It all comes down to our FF and a few allies trying to hold off armies of infinite, alternate universe versions of themselves while also dealing with a guy who seems like the biggest Big Bad they’ve ever battled.
It’s an exciting, imaginative story, and one that ends much more optimistically and, well, heroically than almost anything I’ve read from Millar since he was writing DC’s superheroes.
That’s followed by the resolution of the Ben Grimm/Some Random School Teacher Lady sub-plot, which is remarkably effective and even a little touching.
I’m still not convinced Hitch is the very best artist for The Fantastic Four (which, of course, does make him an interesting choice), but his art seems to flow better with Millar’s scripting through most of this volume (perhaps because he was slowing down, and didn’t have the time to over-reference and over-render everything to the extent he did earlier in the 16-issue run?).
He seems to have gotten a really good handle on The Thing by the time he leaves the book, giving the big brick gorilla expressive, soulful eyes, but for everything he does right, he does something as wrong as Doctor Doom’s nose—no longer the little bolted on triangle of Kirby’s design, but a big, honking metal bird-beak. I can’t look at Hitch’s Doom without giggling a little; it’s just too realistic, to the point of complete silliness.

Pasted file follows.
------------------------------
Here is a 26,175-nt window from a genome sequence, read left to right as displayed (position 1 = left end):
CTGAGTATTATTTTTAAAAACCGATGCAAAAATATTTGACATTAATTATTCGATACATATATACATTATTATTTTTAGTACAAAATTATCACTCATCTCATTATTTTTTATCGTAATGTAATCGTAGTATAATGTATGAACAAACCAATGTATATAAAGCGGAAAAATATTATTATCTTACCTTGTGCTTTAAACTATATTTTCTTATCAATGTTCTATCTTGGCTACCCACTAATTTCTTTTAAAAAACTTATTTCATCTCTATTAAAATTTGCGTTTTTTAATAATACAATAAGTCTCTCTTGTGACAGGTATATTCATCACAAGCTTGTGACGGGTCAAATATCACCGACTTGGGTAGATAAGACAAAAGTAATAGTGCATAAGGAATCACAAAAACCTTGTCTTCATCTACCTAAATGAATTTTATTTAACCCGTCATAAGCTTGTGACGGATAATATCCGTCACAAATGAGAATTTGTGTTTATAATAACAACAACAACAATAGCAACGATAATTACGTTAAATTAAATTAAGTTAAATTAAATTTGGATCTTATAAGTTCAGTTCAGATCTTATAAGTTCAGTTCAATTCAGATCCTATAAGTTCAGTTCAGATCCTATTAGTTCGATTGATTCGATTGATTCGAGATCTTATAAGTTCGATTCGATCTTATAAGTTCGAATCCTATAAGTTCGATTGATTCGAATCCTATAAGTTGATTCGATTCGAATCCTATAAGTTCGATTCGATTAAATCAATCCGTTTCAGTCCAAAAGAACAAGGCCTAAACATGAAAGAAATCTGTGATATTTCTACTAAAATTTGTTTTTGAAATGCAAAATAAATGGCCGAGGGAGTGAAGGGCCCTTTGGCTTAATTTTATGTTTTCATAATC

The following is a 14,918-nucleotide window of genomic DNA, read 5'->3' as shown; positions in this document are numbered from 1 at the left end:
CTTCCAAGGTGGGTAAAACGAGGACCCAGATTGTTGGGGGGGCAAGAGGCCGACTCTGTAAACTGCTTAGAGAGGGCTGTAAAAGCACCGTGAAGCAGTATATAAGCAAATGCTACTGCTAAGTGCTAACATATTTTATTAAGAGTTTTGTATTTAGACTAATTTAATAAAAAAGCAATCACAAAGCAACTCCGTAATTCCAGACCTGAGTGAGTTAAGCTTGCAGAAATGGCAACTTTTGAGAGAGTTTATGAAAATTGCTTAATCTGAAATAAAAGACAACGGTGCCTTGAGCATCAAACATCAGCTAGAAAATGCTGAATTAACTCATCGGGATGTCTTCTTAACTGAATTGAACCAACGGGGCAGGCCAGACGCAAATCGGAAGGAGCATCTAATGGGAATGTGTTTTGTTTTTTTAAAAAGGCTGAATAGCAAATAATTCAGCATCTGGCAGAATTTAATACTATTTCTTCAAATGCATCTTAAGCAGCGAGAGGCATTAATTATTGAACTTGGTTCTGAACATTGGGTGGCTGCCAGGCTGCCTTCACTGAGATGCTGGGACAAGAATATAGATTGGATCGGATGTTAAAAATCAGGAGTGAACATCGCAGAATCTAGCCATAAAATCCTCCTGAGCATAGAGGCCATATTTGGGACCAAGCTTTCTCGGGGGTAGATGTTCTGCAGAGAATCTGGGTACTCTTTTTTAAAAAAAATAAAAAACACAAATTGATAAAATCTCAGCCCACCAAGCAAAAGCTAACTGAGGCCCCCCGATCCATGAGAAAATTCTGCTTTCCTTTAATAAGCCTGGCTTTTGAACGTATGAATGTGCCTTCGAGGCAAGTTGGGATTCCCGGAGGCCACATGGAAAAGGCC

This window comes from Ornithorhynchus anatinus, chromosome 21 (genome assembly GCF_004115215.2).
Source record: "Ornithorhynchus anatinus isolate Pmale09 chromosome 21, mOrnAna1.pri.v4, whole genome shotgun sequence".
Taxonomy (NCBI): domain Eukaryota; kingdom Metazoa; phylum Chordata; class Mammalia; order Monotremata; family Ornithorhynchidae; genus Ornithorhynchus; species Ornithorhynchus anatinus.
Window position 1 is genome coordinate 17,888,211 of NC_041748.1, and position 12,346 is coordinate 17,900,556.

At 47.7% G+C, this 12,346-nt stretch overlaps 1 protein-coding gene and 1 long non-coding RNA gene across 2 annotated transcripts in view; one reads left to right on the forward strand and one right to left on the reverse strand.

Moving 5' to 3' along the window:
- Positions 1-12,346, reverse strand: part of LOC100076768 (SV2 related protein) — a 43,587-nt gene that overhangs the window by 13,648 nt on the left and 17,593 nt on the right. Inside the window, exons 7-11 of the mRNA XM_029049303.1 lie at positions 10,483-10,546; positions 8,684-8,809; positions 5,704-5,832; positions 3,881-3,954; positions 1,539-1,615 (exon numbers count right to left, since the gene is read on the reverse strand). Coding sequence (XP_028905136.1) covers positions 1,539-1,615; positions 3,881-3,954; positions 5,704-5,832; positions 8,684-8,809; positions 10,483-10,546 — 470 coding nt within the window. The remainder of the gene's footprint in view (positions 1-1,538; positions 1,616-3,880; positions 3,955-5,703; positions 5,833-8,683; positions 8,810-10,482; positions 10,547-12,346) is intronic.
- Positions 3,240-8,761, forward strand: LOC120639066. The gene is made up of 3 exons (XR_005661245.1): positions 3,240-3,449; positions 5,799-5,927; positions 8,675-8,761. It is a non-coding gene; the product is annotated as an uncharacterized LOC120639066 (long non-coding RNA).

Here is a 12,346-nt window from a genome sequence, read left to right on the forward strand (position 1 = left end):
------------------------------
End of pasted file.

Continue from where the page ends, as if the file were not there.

It’s a little difficult for me to judge how clever the ending of the Master of Doom story arc was, given that the reveal of his identity seemingly invoked an old, obscure FF story I’d never read or even heard of (I assume; otherwise Millar just assigned him a back story that sounds like an old, obscure FF story I’d never read or even heard of and…well, that might be kind of cool, actually). At any rate, much of what seemed wrong about the presentation of the villains is made to feel right by the end (well, it felt right to me anyway).
I don’t think I’d go so far as to say that this volume was so good it redeemed the first volume (and, obviously, it didn’t suddenly turn the book into the sales juggernaut Marvel was probably expecting a Millar/Hitch book to be…and the major development regarding Doom seems to have so far been pretty much ignored in the Dark Reign business I’ve read, despite Doom playing a prominent role). But even still, it ended well, so that I left the Millar/Hitch FF run with much warmer feelings toward it then I had at the beginning, and that’s certainly something.
OH, YEAH: I forgot to mention that there’s a point in the Master of Doom story where the big bad guy and a guy with similar powers think really hard at one another and bend reality and fill up a splash page with Marvel characters and alternate reality Marvel characters, which results in this:
Was there an issue of What If…? entitled What If Captain America was a Tyrannosaurus Rex for Some Reason…?
And, if not, why not?